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ummm

this is totally and completely surreal.

http://www.ksrevenue.org/perstaxtypesdrug.htm

Do these people *realize* how ludicrous this is?

At least this proves that Kansas is good for comic relief, if nothing else...

Comments

( 4 comments — Leave a comment )
suibhne_geilt
Feb. 7th, 2003 12:02 pm (UTC)
I think it's an interesting bit of legislation. If drugs are ever legalized, they will be taxed, just like cigarettes and liquor.

There are, however, a few ways to interpret this:

1. Al Capone was busted for tax evasion, not for murder, extortion, racketeering, smuggling, etc. By requiring drugs to have a tax stamp, even if a drug defendant is acquitted of other charges (possession, dealing, transporting, etc.), the state may still have a valid tax evasion case.

2. This may give Kansas a piece of the pie in a federal case dealing with activities within the state of Kansas. If the defendants are brought up on federal charges, I imagine that monetary penalties and seized property go to the federal government. If the defendant didn't have a Kansas tax stamp on their goods, though, Kansas has a case for getting $$$ and property on them.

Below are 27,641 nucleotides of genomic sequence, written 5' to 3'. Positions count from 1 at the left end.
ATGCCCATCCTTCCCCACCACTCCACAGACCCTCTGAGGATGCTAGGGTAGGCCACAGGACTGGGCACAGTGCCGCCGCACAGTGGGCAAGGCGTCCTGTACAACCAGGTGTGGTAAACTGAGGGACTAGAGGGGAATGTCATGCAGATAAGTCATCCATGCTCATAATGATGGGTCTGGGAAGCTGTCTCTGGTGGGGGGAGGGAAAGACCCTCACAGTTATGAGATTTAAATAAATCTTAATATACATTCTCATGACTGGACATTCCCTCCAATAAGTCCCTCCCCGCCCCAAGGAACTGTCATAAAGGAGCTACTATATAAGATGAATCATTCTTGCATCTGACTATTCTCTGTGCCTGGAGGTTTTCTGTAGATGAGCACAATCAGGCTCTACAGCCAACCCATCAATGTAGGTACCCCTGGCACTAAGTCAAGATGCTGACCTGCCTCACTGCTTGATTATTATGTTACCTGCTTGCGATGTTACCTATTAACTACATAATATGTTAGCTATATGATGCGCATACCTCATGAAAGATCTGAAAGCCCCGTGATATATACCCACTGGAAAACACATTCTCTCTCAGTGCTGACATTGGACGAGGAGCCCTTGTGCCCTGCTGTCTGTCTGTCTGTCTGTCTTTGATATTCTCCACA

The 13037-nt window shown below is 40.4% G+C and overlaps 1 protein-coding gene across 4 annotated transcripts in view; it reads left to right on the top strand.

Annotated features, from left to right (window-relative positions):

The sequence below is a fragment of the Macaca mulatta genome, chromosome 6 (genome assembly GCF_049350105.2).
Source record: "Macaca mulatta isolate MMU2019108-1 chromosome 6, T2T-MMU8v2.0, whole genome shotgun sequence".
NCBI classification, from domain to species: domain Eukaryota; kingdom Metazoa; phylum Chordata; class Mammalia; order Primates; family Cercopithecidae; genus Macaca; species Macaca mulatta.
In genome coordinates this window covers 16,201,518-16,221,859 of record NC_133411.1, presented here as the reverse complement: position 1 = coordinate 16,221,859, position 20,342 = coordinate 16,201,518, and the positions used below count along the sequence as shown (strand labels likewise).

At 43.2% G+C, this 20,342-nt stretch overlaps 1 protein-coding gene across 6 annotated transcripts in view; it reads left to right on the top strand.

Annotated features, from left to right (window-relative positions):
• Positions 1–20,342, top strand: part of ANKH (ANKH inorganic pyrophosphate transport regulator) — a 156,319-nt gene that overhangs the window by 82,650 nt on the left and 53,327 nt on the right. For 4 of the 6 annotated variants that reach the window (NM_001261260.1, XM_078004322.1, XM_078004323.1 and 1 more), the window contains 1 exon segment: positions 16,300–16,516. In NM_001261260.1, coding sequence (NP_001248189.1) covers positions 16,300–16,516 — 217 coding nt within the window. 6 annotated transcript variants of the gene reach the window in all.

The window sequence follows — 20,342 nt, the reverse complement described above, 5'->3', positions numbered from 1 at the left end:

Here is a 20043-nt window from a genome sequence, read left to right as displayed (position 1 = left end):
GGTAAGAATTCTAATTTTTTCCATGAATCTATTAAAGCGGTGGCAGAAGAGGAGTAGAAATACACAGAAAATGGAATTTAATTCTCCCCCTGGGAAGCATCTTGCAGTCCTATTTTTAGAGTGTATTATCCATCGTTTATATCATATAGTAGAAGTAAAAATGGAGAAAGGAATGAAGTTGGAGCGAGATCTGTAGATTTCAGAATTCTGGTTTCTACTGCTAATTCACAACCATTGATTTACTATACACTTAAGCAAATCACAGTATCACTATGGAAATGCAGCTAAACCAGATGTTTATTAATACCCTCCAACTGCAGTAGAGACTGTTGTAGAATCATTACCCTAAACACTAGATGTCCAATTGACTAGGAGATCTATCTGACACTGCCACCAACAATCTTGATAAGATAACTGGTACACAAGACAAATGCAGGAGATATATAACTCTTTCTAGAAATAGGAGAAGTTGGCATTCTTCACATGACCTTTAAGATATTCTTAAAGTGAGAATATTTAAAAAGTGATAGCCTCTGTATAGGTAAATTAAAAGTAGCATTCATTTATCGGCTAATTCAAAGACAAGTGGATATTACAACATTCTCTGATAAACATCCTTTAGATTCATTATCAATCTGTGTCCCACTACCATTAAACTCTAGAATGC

3. Somehow, Kansas sees the handwriting on the wall, and thinks that there are enough challenges to drug laws moving, that there may be some degree of decriminalization, and wants a revenue collection system in place for that eventuality.

4. By admitting that it's a taxable commodity, they just may be making the first step in legitimizing the trade and use of controlled substances.

Thanks for posting this. It's cool stuff to think about.

- Eric
geekosaur
Feb. 7th, 2003 12:26 pm (UTC)
This strikes me as a "stupid person trap".
krow
Feb. 7th, 2003 12:31 pm (UTC)
This is mainly how the State prosecutes drug dealers in Kentucky. The state revenue from it is quite significant.
eub
Feb. 7th, 2003 02:58 pm (UTC)
BTW, you know the original federal law against marijuana was the Marihuana Tax Act of 1937? The idea there was to prosecute people for evading a $1 tax; the tax was made essentially unpayable by a devilishly clever thicket of paperwork and inspection by officers of the Treasury Department Bureau of Narcotics.
( 4 comments — Leave a comment )

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